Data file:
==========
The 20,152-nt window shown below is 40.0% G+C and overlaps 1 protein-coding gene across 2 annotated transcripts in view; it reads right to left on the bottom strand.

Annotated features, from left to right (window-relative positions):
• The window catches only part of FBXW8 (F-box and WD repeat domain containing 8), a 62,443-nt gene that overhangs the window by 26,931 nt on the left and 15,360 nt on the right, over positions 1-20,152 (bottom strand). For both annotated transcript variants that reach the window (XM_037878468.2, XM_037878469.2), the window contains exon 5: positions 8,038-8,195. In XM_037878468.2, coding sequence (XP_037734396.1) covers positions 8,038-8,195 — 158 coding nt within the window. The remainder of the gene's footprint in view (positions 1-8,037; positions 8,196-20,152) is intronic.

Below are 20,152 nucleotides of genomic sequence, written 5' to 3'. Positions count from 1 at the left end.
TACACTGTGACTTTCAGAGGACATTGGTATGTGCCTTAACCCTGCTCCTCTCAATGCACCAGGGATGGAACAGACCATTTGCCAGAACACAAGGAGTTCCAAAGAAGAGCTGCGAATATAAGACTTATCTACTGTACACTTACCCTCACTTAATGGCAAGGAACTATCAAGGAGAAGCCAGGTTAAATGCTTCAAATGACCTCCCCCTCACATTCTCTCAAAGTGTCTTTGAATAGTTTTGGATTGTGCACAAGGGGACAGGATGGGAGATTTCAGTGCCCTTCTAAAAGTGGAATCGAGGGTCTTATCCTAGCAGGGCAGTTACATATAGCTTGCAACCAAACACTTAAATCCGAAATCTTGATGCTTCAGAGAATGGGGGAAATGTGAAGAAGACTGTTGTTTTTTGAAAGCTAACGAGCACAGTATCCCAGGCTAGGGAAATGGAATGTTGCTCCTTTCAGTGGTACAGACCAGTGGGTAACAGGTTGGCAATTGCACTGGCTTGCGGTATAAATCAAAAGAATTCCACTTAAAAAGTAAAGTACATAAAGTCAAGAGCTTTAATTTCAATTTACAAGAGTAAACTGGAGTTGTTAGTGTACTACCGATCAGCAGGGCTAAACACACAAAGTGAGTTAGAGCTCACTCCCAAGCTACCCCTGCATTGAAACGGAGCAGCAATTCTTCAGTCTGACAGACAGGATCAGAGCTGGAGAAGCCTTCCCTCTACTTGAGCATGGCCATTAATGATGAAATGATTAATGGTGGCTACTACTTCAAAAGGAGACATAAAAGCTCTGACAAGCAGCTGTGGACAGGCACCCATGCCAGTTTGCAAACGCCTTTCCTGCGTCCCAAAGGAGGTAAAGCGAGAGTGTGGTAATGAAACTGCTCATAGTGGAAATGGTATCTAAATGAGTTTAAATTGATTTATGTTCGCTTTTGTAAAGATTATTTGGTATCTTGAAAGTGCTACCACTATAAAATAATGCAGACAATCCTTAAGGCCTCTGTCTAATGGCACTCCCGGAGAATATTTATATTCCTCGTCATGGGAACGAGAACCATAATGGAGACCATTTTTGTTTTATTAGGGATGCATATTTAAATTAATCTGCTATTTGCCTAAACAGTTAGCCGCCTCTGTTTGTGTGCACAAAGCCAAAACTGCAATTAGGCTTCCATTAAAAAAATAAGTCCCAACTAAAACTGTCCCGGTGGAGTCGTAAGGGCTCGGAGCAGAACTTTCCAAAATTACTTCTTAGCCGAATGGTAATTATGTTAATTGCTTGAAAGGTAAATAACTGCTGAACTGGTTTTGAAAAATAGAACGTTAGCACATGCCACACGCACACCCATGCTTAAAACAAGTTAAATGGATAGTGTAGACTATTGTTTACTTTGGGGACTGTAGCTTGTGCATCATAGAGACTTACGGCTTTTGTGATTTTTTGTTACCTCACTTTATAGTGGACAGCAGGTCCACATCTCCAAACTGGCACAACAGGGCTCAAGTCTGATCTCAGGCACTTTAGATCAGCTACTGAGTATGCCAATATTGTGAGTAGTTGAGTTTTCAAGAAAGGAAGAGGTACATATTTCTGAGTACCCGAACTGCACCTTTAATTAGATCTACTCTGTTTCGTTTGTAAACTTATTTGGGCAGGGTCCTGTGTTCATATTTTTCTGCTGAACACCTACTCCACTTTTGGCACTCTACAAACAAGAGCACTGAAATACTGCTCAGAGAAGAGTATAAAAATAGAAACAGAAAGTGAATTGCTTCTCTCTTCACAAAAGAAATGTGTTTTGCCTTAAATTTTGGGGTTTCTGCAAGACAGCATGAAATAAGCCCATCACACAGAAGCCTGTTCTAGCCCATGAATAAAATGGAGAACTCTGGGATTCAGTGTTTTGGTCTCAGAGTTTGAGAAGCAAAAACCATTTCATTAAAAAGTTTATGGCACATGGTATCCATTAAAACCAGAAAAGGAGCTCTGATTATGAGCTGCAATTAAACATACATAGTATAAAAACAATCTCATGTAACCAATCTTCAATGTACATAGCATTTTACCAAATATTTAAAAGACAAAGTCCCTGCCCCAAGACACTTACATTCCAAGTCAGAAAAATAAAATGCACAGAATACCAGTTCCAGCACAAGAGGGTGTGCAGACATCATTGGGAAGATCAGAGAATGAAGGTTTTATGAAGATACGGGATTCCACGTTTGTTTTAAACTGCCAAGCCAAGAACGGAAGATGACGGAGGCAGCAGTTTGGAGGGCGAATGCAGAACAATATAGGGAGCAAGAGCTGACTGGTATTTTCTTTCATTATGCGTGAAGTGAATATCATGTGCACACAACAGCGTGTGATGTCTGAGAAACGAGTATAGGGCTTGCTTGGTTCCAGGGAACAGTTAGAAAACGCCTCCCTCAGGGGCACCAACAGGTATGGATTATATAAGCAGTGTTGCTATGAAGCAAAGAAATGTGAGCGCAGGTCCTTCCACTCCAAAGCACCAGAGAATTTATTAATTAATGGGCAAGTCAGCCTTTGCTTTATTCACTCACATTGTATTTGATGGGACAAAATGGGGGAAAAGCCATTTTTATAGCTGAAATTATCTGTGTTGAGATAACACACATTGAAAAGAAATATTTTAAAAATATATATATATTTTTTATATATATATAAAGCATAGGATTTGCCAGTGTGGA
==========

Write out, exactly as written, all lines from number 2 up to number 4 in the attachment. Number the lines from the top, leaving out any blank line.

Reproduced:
Annotated features, from left to right (window-relative positions):
• The window catches only part of FBXW8 (F-box and WD repeat domain containing 8), a 62,443-nt gene that overhangs the window by 26,931 nt on the left and 15,360 nt on the right, over positions 1-20,152 (bottom strand). For both annotated transcript variants that reach the window (XM_037878468.2, XM_037878469.2), the window contains exon 5: positions 8,038-8,195. In XM_037878468.2, coding sequence (XP_037734396.1) covers positions 8,038-8,195 — 158 coding nt within the window. The remainder of the gene's footprint in view (positions 1-8,037; positions 8,196-20,152) is intronic.

Below are 20,152 nucleotides of genomic sequence, written 5' to 3'. Positions count from 1 at the left end.